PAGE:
Franz Schu­bert — bring­ing mu­sic to life

Irish Independent - Weekend Review - - & -

Deep in the bow­els of the Ra­dio Cen­tre in Dublin’s Don­ny­brook sits Stu­dio One. Much larger than the oth­ers that line the walls of the two par­al­lel cor­ri­dors on its flanks, Stu­dio One is a per­for­mance space, home to the RTÉ Con­cert Or­ches­tra when it’s hon­ing its pro­gramme, with room for an au­di­ence of al­most a hun­dred, should the oc­ca­sion de­mand it.

One such was the visit of the RTÉ Na­tional Sym­phony Or­ches­tra to play live on The Hamil­ton Scores. It was a bank hol­i­day Satur­day, and they’d tuned up to de­liver a kind of a mu­si­cal Cook’s tour, play­ing pieces from the places I talk about on the ra­dio show.

We headed through Eng­land (El­gar’s Sa­lut d’Amour) to France (Of­fen­bach’s Bar­carolle), be­fore catch­ing up with a Span­ish bull­fighter (the tore­ador from Bizet’s Car­men).

Then, it was across the Med for some Ital­ian sun­shine (Men­delssohn’s Fourth Sym­phony), be­fore turn­ing back to­wards Ger­many (a Beethoven Ro­mance), swing­ing east to what’s now the Czech Repub­lic (one of Dvo­rak’s Slavonic Dances).

A broad, anti-clock­wise loop then took us up via Scan­di­navia (Fin­lan­dia by Si­belius), be­fore touch­ing down on home soil for the fi­nale — Danny Boy in the sump­tu­ous ar­range­ment by our own much-missed Euro­vi­sion Song Con­test vet­eran Noel Kele­han.

Back to Stu­dio One in the Ra­dio Cen­tre, where the au­di­ence is on a bal­cony over­look­ing the stage. I got to sit fac­ing them, right be­side the con­duc­tor that lunchtime, Gavin Maloney.

What blew me away was the sheer en­ergy that comes from a live band, the ab­so­lute ex­hil­a­ra­tion as the tempo picks up, the strings drive the mo­men­tum, the brass makes bold state­ments, and the wood­wind dances its way along a mes­meric path.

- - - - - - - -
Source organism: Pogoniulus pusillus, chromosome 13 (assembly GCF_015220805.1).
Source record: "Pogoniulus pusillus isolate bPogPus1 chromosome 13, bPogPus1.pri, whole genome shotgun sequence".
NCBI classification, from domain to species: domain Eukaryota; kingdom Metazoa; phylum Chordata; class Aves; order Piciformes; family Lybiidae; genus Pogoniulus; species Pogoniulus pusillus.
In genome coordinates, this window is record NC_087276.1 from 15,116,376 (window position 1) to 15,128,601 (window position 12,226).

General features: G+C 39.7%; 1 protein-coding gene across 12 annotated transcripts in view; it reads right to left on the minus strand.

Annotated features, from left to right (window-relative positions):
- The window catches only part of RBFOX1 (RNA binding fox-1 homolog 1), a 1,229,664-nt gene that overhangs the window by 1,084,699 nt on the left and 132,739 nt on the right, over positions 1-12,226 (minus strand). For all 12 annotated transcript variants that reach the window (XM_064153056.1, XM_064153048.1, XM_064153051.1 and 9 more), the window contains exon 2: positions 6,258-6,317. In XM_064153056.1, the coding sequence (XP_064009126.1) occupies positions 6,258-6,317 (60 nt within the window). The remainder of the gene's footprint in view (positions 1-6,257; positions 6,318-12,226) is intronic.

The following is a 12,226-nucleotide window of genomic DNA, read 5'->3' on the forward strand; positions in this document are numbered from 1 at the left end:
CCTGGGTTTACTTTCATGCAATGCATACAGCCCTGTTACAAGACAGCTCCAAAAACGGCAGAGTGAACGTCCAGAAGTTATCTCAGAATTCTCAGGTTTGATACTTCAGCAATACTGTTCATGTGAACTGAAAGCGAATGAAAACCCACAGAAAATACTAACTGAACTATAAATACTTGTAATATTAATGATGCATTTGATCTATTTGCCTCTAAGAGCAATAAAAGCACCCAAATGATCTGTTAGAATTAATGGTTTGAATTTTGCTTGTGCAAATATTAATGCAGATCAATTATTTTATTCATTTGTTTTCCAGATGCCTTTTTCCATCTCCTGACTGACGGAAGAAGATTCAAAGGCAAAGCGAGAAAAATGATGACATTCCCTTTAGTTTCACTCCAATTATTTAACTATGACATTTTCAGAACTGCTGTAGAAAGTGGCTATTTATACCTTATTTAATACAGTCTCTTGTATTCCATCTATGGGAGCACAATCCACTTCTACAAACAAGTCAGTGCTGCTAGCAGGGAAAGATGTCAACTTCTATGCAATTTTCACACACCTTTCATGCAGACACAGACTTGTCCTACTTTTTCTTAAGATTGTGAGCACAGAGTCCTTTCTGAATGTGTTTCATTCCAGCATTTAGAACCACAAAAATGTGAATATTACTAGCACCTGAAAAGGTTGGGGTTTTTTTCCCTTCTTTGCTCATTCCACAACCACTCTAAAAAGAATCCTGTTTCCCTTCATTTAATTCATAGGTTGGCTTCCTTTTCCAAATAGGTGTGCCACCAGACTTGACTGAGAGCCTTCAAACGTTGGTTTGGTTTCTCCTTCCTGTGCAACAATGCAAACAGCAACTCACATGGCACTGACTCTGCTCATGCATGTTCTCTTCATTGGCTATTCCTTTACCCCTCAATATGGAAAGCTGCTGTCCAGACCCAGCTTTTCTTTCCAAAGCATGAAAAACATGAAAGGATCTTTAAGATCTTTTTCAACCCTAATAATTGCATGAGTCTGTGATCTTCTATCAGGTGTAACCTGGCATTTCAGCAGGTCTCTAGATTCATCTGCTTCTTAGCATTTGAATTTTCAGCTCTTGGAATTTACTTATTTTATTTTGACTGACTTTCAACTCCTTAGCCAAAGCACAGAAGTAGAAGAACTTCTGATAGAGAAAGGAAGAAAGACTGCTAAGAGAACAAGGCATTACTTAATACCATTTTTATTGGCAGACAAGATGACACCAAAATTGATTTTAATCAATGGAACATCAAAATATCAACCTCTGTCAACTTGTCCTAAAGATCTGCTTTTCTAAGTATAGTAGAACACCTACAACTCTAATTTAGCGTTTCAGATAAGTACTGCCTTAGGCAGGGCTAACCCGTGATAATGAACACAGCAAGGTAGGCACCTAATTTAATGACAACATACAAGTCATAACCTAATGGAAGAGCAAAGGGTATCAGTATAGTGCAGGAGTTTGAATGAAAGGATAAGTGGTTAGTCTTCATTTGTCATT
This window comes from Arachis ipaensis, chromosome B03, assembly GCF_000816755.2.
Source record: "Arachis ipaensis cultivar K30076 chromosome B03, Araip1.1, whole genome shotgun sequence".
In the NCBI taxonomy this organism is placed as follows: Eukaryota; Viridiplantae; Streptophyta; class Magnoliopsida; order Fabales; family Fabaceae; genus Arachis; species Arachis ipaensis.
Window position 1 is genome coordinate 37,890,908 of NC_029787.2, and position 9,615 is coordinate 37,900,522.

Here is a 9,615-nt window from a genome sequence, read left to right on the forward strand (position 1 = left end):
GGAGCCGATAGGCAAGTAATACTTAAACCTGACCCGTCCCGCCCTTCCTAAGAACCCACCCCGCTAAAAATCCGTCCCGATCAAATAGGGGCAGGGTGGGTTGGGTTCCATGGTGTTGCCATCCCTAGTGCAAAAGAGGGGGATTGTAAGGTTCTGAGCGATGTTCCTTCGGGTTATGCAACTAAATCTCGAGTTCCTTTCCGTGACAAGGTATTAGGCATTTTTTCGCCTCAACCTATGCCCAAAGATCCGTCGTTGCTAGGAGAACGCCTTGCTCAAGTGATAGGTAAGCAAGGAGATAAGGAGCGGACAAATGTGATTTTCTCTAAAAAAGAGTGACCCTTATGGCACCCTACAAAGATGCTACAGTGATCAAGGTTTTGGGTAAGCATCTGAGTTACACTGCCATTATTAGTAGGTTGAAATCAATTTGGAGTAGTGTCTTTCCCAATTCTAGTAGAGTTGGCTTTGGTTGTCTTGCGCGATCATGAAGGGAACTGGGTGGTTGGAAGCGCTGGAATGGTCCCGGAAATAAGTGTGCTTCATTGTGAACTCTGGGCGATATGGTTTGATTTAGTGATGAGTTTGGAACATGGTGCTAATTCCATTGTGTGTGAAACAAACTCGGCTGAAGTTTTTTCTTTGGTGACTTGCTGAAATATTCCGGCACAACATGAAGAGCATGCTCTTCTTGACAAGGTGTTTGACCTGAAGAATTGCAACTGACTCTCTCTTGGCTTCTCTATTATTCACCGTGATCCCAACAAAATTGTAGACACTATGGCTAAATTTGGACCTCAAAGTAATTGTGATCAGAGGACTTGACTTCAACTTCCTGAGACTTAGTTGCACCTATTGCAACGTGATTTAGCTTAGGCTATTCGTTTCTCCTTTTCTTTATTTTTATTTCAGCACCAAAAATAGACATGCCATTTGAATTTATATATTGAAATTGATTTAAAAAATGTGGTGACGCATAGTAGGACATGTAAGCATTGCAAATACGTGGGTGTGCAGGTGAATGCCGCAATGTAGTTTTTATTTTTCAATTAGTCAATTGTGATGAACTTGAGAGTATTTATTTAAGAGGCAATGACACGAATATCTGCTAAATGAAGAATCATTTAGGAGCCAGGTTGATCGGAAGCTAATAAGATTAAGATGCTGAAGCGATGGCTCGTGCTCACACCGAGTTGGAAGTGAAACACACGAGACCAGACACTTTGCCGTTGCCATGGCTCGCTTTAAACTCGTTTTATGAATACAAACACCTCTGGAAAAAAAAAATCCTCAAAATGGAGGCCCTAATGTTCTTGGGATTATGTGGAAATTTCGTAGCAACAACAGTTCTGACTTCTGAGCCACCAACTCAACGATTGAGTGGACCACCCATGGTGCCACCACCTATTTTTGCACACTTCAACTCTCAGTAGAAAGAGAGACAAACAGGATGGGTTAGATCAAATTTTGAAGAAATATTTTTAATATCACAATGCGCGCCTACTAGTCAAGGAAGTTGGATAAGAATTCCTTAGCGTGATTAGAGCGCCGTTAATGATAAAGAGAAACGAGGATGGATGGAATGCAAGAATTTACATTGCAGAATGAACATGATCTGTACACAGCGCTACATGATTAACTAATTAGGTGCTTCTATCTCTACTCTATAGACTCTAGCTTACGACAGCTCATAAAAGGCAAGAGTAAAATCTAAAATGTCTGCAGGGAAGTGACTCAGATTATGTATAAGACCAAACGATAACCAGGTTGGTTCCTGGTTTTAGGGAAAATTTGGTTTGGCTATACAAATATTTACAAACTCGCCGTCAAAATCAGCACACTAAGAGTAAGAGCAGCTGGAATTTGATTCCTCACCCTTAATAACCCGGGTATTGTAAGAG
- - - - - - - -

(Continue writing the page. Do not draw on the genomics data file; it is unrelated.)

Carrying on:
That could have been de­scrib­ing a record­ing I heard re­cently of the Swedish Cham­ber Or­ches­tra in ac­tion, launch­ing into a spell­bind­ing in­ter­pre­ta­tion of Franz Schu­bert’s Sym­phony No 5.

Un­der its long-time direc­tor, the Dan­ish mae­stro Thomas Daus­gaard, who is soon to be­gin his fi­nal sea­son in the po­si­tion af­ter over two decades in charge, there is a thrilling vi­tal­ity about the per­for­mance.

The sym­phony de­mands as much. The com­poser was only 19 when he wrote it, dur­ing a pe­riod in his de­vel­op­ing ca­reer when he was look­ing back at the glory of Mozart, his mu­si­cal hero.

There are plenty of al­lu­sions to Wolf­gang Amadeus. This par­tic­u­lar sym­phony prob­a­bly best cap­tures the ur­gency so key to Mozart’s 40th.

Schu­bert strug­gled to get a hear­ing for his sym­phonies in his life­time. Vi­enna, his home­town, with over 100 of Joseph Haydn’s sym­phonies to stage, and Mozart de­mand­ing at­ten­tion, too, had plenty of big set pieces to be go­ing on with.

So Schu­bert made his liv­ing from songs, set­ting to mu­sic pop­u­lar po­ems, and turn­ing him­self into a gi­ant of the Lieder genre in the process.

He only lived to be 31, but in that time he’d pro­duced nine sym­phonies, as well as every­thing else. Beethoven, who was 26 years older, and be­strode the Vi­en­nese scene like a colos­sus when Schu­bert was around, was only get­ting started on his first sym­phony at a sim­i­lar stage in his ca­reer.

Schu­bert, the mas­ter of the Lieder, wrote a mean sym­phony, too. Orches­tral mu­sic with a feel-good fac­tor, full of the en­ergy and ex­cite­ment that made that lunchtime in Stu­dio One an oc­ca­sion to re­mem­ber.

Ge­orge Hamil­ton presents The Hamil­ton Scores on RTÉ lyric fm from 10am each Satur­day and Sun­day

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